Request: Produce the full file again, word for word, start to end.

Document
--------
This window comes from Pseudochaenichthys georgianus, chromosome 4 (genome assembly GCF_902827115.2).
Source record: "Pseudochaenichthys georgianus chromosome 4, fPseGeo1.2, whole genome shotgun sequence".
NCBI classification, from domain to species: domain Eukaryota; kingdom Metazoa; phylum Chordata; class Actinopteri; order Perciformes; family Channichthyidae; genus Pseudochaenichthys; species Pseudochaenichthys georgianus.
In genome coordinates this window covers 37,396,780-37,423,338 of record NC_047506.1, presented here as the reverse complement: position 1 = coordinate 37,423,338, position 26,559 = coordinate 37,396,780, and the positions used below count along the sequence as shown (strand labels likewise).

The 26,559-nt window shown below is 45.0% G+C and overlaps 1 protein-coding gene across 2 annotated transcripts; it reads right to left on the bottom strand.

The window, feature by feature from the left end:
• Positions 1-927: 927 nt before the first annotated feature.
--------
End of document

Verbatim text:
This window comes from Pseudochaenichthys georgianus, chromosome 4 (genome assembly GCF_902827115.2).
Source record: "Pseudochaenichthys georgianus chromosome 4, fPseGeo1.2, whole genome shotgun sequence".
NCBI classification, from domain to species: domain Eukaryota; kingdom Metazoa; phylum Chordata; class Actinopteri; order Perciformes; family Channichthyidae; genus Pseudochaenichthys; species Pseudochaenichthys georgianus.
In genome coordinates this window covers 37,396,780-37,423,338 of record NC_047506.1, presented here as the reverse complement: position 1 = coordinate 37,423,338, position 26,559 = coordinate 37,396,780, and the positions used below count along the sequence as shown (strand labels likewise).

The 26,559-nt window shown below is 45.0% G+C and overlaps 1 protein-coding gene across 2 annotated transcripts; it reads right to left on the bottom strand.

The window, feature by feature from the left end:
• Positions 1-927: 927 nt before the first annotated feature.